The extra $4B will help a lot when it comes to the state's budget deficit.
Welcome to The Ratchet, as in ratchet up the accountability in politics across California. It's Prop Zero's new weekly weigh-in from contributor Keith Esparros. Let us know what you think in the comments below.
Way back in November we had had it with this budget nonsense, and demanded something be done.
Holding legislators' paychecks hostage seemed like an idea whose time had come.
Treasurer John Chiang says he'll follow through on voter-approved Prop 25 and withhold lawmakers' pay if they fail to pass a budget by the stated deadline of June 15.
And if this bit of political intimidation produces a timely budget, what does it say about our elected officials' real motivation?
California legislators make north of $116,000 a year. Add to that their $173 per diem, and that's a lot more than state legislators anywhere else in the country.
So lawmakers have a real incentive to get their job done and get a budget passed on time.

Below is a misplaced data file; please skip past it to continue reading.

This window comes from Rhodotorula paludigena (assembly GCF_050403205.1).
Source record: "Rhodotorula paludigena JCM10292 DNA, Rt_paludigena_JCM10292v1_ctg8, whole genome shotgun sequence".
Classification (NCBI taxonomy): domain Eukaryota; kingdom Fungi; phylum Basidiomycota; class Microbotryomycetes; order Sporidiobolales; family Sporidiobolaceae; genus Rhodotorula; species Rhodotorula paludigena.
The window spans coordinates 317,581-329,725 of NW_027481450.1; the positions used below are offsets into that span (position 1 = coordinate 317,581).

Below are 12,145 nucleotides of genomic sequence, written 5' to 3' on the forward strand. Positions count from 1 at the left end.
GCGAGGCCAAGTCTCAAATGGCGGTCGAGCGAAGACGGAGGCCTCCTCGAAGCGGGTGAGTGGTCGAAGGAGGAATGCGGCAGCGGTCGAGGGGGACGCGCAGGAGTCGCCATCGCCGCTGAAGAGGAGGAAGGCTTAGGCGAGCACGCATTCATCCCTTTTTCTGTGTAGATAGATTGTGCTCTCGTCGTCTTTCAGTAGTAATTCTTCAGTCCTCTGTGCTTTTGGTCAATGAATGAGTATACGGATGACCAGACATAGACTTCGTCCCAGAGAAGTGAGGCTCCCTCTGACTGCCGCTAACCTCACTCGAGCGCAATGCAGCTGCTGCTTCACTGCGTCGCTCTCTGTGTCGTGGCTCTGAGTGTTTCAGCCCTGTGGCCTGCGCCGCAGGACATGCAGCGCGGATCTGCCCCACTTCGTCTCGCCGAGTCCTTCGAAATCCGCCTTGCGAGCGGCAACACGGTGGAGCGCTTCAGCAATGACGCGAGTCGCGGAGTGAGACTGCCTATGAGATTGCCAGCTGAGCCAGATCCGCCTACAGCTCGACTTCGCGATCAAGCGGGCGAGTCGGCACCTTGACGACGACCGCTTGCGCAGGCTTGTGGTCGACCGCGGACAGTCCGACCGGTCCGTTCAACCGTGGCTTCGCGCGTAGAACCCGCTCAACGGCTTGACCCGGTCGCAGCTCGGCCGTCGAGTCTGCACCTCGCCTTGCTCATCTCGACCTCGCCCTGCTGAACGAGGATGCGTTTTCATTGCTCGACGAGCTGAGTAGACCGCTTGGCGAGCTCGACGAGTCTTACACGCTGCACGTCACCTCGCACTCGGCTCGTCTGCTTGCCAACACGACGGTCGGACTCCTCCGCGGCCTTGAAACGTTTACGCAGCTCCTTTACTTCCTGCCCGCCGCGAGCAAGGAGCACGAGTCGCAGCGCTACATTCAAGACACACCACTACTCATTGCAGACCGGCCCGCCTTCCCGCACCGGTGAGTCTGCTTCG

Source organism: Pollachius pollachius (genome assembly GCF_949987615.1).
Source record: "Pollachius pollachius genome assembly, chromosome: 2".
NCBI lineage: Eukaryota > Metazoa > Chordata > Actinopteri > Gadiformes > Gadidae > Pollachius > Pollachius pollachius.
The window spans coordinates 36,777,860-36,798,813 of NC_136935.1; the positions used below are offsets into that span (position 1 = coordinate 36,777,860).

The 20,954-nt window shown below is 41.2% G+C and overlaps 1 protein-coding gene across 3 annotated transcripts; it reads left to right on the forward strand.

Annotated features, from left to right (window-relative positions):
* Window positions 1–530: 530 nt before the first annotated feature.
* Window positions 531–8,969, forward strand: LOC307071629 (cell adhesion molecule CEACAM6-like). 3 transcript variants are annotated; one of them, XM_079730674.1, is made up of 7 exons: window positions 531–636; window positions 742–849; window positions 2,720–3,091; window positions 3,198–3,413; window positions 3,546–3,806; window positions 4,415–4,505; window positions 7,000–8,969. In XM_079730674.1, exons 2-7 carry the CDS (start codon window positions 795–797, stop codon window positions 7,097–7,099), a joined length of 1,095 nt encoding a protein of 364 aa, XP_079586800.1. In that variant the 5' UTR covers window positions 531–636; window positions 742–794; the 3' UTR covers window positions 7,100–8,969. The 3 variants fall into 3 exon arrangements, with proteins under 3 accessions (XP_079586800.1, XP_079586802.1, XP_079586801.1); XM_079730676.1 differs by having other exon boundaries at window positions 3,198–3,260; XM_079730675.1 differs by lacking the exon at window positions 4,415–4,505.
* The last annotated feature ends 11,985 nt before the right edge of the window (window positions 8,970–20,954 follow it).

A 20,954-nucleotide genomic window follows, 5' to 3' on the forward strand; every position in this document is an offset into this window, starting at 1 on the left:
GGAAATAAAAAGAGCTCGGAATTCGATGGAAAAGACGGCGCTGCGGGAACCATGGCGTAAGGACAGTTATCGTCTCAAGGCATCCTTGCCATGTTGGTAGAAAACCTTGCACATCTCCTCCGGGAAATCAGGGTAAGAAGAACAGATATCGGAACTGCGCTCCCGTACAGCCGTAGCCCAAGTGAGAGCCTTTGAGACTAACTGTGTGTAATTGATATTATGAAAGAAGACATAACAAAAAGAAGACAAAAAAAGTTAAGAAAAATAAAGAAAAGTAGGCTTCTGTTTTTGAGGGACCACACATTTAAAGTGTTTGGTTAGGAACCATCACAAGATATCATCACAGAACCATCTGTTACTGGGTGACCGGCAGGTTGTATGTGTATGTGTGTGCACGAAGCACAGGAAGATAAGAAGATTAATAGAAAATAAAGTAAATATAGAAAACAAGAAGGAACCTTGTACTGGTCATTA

Should the mandated deadlines actually be met, there will be a great show of backslapping and self-congratulating for a job well done.
Gov. Jerry Brown will crow about his leadership, and the Assemblymen and Senators will talk about how hard they worked to come up with a budget that they admit is difficult, but is somehow fair.
And then they'll go cash their paychecks.
Is that really what we have to do to get them to do their jobs? We elect them to act in the best interest of us, the citizens of California.
They should have been meeting these deadlines every year; not just when they've been threatened.
Now if the budget agreement is reached on time, they will look like they have acted in the best interest of their bank accounts.
And that's a shame.